New musical chronicles “uniquely American” life of Holocaust refugee in Opelika

Photo from Savannah Theatre/Facebook

Henry Stern was born in Germany just before World War II, but the playwright of a new musical, “We’ll Meet Again,” says Stern’s life is “a uniquely American story.”

Stern grew up in Opelika and became a beloved member of the east Alabama community, known by many as “Mr. Opelika.”

The show debuted at the Historic Savannah Theatre on Aug. 19, for a run lasting to Aug. 28. Then, the cast and crew will pack up and do one performance in Opelika, at Opelika Center for the Performing Arts on Aug. 30.

The show was supposed to debut at the historic Barter Theatre in Virginia in September 2020. “Of course, the entire run was canceled by the doggone pandemic,” playwright Jim Harris said.

Henry Stern

Artistic Director Richard Rose was to direct the show before he retired. He felt so strongly about the show that he agreed to direct it in Savannah. Harris approached the theater in Savannah as they had produced his 2013 show, “Civil War Voices.”

The Savannah production was originally slated for this past January, until a Covid spike caused another postponement.

Harris said the idea came from a Barter Theatre initiative, Shaping of America, looking for musicals that examined how America developed. A history buff, “I wanted to do a show based on World War II,” Harris said. Stern was a family friend, and “I knew him before I knew the backstory, and when I heard the backstory I was amazed” — and figured it could make a good musical.

He asked Stern for permission to tell his story, and the show is “inspired by” the events in his life.

In 1935, Stern’s great uncle and aunt, Julius and Amelia Hagedorn, journeyed from Opelika to visit their relatives in Westheim, Germany. Alarmed at the increasing persecution of Jews and sensing that there was trouble ahead, they tried to convince the Sterns to move to Opelika.

“They didn’t think they needed to leave, they considered themselves Germans,” Harris said. An uncle had died fighting for Germany in World War I, and they thought that legacy would protect them.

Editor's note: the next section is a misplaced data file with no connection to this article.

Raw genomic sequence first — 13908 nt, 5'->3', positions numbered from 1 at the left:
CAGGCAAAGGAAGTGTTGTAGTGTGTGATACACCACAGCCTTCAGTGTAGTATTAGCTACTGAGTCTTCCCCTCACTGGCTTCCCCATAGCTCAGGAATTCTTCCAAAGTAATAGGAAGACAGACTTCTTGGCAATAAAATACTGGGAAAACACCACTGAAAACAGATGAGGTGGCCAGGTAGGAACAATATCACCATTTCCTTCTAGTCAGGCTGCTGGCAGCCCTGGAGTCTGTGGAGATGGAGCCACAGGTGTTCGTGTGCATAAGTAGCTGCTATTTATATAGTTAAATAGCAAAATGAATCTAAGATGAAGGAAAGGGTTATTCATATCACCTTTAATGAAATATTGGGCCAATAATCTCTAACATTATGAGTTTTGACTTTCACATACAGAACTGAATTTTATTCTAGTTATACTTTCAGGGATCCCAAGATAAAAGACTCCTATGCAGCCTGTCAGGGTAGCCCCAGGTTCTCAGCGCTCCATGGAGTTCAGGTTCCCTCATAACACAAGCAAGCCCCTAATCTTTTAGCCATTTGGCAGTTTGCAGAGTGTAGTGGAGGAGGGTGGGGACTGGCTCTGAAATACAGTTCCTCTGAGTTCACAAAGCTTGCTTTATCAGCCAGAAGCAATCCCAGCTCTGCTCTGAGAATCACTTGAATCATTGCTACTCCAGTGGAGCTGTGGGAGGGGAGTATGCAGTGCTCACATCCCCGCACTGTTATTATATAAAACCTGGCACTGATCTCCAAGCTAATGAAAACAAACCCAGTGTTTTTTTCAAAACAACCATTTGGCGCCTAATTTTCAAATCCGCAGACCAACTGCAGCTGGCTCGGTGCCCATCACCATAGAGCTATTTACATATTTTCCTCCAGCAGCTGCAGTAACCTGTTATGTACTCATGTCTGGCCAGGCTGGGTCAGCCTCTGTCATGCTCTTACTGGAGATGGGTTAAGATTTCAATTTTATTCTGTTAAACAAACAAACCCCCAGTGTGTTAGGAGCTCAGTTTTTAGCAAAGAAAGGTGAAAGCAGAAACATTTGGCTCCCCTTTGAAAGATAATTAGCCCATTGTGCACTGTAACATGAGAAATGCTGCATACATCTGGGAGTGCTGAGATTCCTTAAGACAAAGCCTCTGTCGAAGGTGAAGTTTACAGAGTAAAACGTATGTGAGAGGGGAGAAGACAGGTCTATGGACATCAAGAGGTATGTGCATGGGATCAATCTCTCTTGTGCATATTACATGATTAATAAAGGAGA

Hagedorn “had an amazingly clear view of what was happening,” and Harris says he has an old news clipping of a speech Hagedorn gave to the Rotary Club about the dangers of Nazi Germany. “I don’t think it is fair to say he predicted the Holocaust… but he knew things were going to get terrible.”

The Sterns were finally convinced, but the move was not immediate — with restrictions on what Jews could take with them, Stern’s father spent the next two years converting property and valuables to cash. The family left Germany in June 1937 on the last ship that was permitted to take Jewish refugees out of Germany. At the time, he was six years old.

When they arrived in Opelika, it was to a hero’s welcome. The mayor issued a proclamation welcoming them to the city, and beloved kindergarten teacher Louise Tollison had studied German before they arrived, so she could better teach English to the Stern children.

After high school, Stern went to Auburn University, served in the U.S. Navy and returned to Opelika, working in retail and real estate development. He was director of the Opelika Chamber of Commerce for 11 years, was a passionate historian of Opelika and received numerous civic awards.

He also spoke extensively about the Holocaust, especially to student groups. Stern died in 2014.

Harris, who traveled to Stern’s hometown while doing research for the project, said Stern was “an original,” and not only did his family benefit by moving to Alabama, Opelika also benefited as he “became one of the town’s most beloved and leading citizens.”

“We feel so fortunate to finally have this show premiere, and to see the way audiences respond to it,” Harris said, noting that the audience has included all ages, and “we’ve had good reports from high school students who have seen it,” as well as a “passionate response” in general.

Many of Stern’s family members have seen the show, including his two children at the Savanah premiere.

They hope to “get the show up on its feet” beyond this initial run. It contains music from the World War II era, arranged by noted concert pianist and composer Mark Hayes.

The show also reveals “an amazing discovery Henry made about his family late in life,” something that “provides a bookend to his story.”

But to find out what that is, Harris laughed, you need to buy a ticket and see the show.

“There’s a lot of tough moments, a lot of moments that are hard to deal with,” Harris said, “but on the other hand, this is ultimately a celebration of life.”